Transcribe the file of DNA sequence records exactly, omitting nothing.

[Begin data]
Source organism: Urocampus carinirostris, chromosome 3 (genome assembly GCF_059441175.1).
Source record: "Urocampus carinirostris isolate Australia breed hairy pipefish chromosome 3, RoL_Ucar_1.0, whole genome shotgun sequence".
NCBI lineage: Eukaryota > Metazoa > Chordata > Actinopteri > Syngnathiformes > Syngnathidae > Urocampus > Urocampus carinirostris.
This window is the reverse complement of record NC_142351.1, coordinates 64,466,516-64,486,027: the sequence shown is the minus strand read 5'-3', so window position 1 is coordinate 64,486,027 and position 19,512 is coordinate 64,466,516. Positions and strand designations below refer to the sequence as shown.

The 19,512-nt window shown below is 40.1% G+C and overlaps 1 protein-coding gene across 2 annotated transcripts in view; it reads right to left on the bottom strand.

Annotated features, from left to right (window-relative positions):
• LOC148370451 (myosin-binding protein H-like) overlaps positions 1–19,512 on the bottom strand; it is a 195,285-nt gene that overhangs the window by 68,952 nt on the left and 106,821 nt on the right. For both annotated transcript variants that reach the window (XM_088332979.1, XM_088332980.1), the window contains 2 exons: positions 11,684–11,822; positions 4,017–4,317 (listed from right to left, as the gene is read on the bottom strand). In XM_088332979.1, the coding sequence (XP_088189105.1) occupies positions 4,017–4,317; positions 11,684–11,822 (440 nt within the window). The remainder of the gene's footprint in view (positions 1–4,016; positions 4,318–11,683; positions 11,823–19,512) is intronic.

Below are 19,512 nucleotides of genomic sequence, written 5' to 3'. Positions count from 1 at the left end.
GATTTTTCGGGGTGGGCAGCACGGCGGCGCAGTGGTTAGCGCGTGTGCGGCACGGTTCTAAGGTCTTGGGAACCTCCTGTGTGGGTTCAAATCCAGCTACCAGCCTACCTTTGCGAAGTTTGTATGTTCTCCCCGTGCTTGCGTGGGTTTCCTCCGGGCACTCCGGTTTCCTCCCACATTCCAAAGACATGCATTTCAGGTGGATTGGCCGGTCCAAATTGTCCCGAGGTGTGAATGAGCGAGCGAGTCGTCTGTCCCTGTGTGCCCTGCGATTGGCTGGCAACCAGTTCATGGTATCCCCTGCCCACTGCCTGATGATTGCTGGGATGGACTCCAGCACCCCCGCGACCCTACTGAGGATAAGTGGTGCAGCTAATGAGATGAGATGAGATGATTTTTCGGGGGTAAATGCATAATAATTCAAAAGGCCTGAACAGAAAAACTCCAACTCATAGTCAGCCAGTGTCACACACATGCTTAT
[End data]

Source organism: Urocampus carinirostris, chromosome 3 (genome assembly GCF_059441175.1).
Source record: "Urocampus carinirostris isolate Australia breed hairy pipefish chromosome 3, RoL_Ucar_1.0, whole genome shotgun sequence".
NCBI lineage: Eukaryota > Metazoa > Chordata > Actinopteri > Syngnathiformes > Syngnathidae > Urocampus > Urocampus carinirostris.
This window is the reverse complement of record NC_142351.1, coordinates 64,466,516-64,486,027: the sequence shown is the minus strand read 5'-3', so window position 1 is coordinate 64,486,027 and position 19,512 is coordinate 64,466,516. Positions and strand designations below refer to the sequence as shown.

The 19,512-nt window shown below is 40.1% G+C and overlaps 1 protein-coding gene across 2 annotated transcripts in view; it reads right to left on the bottom strand.

Annotated features, from left to right (window-relative positions):
• LOC148370451 (myosin-binding protein H-like) overlaps positions 1–19,512 on the bottom strand; it is a 195,285-nt gene that overhangs the window by 68,952 nt on the left and 106,821 nt on the right. For both annotated transcript variants that reach the window (XM_088332979.1, XM_088332980.1), the window contains 2 exons: positions 11,684–11,822; positions 4,017–4,317 (listed from right to left, as the gene is read on the bottom strand). In XM_088332979.1, the coding sequence (XP_088189105.1) occupies positions 4,017–4,317; positions 11,684–11,822 (440 nt within the window). The remainder of the gene's footprint in view (positions 1–4,016; positions 4,318–11,683; positions 11,823–19,512) is intronic.

Below are 19,512 nucleotides of genomic sequence, written 5' to 3'. Positions count from 1 at the left end.
GATTTTTCGGGGTGGGCAGCACGGCGGCGCAGTGGTTAGCGCGTGTGCGGCACGGTTCTAAGGTCTTGGGAACCTCCTGTGTGGGTTCAAATCCAGCTACCAGCCTACCTTTGCGAAGTTTGTATGTTCTCCCCGTGCTTGCGTGGGTTTCCTCCGGGCACTCCGGTTTCCTCCCACATTCCAAAGACATGCATTTCAGGTGGATTGGCCGGTCCAAATTGTCCCGAGGTGTGAATGAGCGAGCGAGTCGTCTGTCCCTGTGTGCCCTGCGATTGGCTGGCAACCAGTTCATGGTATCCCCTGCCCACTGCCTGATGATTGCTGGGATGGACTCCAGCACCCCCGCGACCCTACTGAGGATAAGTGGTGCAGCTAATGAGATGAGATGAGATGATTTTTCGGGGGTAAATGCATAATAATTCAAAAGGCCTGAACAGAAAAACTCCAACTCATAGTCAGCCAGTGTCACACACATGCTTAT